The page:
No not a focus group or charity rant, just a basic response from someone who has been at the business end.
The debate prompted by hearing aid users struggling to get work and reading one woman who has applied for over a 1,000 of them to no avail, what is going on?
Stating you have a hearing aid or disability issue is a usually death-wish in employment terms. There is no UK law that states you have to mention it on a CV, but many employers suggest then you are trying to get a job via false pretence and making problems for them before an interview, unbelievable! And/or turning up with a BSL terp in tow without an employers knowledge, or demanding they provide one is a killer.
Previously, deaf and disabled were issued with a green 'disability' card, and the CV's asked for the number on it, but it was a sure-fire way of getting a 'dear John sorry the vacancy has been filled' response after. I never carried one or indeed asked for one, just presented myself as I was. To be honest, this did mean 80% of interviews failed miserably, I even got a lecture from the jobcentre after one employer complained they were sending deaf idiots to him for jobs and wasting his time.
The remainder of the interviews, they saw I was really trying to get work and gave me an opportunity, which in the scheme of things is about average for anyone applying for a job really. I didn't demand access, I just took whatever was on offer because I had rent to pay, and no time to make a grandstand on deaf access which could have blacklisted me as a 'problem' applicant. You tended by default to seek out jobs that were pretty solitary really or needed less supervision.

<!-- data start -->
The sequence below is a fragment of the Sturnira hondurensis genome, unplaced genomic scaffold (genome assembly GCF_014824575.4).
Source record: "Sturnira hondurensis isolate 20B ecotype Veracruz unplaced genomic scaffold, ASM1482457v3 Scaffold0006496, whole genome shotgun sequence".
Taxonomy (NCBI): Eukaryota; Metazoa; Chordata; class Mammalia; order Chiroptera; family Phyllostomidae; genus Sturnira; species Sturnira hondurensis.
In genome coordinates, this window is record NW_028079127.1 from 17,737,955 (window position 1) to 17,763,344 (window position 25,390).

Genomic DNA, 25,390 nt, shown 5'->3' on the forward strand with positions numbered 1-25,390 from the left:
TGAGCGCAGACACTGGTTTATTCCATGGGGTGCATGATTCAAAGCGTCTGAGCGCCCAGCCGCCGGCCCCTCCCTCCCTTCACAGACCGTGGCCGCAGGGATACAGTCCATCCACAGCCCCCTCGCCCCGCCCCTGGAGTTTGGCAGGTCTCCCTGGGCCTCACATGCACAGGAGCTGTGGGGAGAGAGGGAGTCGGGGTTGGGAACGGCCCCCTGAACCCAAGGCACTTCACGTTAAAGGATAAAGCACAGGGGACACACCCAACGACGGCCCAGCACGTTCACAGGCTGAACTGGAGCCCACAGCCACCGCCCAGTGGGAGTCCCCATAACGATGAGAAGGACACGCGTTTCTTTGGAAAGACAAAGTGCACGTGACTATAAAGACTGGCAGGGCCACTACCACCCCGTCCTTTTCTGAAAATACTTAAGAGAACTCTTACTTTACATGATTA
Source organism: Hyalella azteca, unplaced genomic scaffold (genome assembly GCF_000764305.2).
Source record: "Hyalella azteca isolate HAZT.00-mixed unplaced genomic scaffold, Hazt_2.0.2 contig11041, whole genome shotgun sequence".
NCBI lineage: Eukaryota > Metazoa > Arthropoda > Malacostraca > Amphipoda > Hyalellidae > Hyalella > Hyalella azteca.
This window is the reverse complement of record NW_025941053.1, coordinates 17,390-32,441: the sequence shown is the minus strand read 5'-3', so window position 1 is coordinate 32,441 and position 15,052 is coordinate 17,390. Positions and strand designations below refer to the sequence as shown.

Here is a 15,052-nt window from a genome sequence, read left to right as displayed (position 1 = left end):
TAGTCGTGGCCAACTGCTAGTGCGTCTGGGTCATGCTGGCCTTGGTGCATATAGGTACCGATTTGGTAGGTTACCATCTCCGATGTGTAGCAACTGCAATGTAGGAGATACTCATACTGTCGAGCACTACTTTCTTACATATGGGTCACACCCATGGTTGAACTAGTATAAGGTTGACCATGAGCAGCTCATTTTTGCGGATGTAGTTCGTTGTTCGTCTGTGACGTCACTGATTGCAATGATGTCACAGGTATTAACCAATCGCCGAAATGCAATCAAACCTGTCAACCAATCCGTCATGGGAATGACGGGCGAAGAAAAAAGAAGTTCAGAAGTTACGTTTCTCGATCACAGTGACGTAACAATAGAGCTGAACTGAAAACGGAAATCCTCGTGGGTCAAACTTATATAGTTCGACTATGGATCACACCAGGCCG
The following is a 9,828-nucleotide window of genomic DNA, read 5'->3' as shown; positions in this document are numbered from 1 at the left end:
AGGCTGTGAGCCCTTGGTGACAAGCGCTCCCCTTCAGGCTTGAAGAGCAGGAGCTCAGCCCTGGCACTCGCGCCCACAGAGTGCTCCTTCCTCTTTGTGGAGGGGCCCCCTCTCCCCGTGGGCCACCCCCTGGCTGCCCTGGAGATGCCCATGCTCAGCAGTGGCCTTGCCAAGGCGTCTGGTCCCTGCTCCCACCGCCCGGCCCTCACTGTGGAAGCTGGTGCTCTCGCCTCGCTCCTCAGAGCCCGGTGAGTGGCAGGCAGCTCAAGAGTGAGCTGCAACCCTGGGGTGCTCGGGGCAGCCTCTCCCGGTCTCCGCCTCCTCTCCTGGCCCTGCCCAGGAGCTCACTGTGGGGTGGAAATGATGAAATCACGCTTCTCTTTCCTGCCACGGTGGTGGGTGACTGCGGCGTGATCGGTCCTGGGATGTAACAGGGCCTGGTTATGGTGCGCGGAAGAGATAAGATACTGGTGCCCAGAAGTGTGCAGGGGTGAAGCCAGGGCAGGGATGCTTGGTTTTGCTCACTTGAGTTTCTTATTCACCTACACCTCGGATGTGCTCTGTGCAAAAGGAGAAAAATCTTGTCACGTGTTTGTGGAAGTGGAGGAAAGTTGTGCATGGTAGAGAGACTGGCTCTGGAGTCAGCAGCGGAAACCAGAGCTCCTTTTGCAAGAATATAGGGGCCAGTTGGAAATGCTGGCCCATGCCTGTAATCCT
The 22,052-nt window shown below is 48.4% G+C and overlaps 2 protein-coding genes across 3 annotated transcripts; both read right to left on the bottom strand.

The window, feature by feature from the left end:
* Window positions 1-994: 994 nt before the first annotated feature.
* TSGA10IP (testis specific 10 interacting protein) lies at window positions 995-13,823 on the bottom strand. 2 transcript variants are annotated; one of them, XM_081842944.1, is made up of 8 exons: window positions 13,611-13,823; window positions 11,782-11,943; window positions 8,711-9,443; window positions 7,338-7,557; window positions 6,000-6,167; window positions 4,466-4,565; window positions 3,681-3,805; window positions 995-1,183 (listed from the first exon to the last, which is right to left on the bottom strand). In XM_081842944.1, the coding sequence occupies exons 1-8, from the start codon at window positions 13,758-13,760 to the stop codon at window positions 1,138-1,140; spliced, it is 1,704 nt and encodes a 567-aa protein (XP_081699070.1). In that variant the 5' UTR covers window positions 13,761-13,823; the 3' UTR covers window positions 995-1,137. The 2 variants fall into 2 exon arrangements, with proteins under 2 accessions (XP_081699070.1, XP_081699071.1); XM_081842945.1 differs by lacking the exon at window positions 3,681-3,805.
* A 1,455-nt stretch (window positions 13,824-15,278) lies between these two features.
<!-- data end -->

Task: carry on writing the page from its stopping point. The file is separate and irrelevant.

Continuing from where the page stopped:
It is also true to say near all the jobs I did get were low paid and well beneath the capabilities I had. I did not have the luxury of the welfare dept subsiding me, it's a great impetus to force yourself into the work area, Sink or swim. I appreciate a lot would just have gone under but, when faced with no choice the only way is to do what you can.
People of a certain age (!) will recall when if you were disabled, deaf or unemployed a long time (Which was less than 3 months in duration), they sent you to work rehab run by the system, viewing you are work shy and it was a sort of 'boot camp' for the long-standing unemployed, by comparison, many have a much easier time of it today. Protected/sheltered employment like Remploy/Monwel the deaf had little access to, and the state struggling to find jobs for hearing and able-bodied, closed the jobs down and gave the work to them instead.
Bear in mind I was profoundly deaf, had limited lip-reading abilities, and did not use sign language or had social workers to fight my corner, which incidentally added to your problems not helped them, as employers would see your 'support' and assume you were unable to do work yourself without it, social workers equal 'problems' and problems an employer doesn't want or need..
Least of all did they welcome the prospect any access you needed they would have to pay for, because they know there are 1,000s of non-deaf and able-bodied out there who would pose a lot less work for them. The law is one thing, changing the mindset, or reality on both sides is quite another. Laws don't create access, or jobs, people do. Our primary disability was/is lack of confidence, not support. Employers prefer people determined to get work by effort, so you have to put that effort in. It means accepting most will reject you initially. You have to stand out to fit in...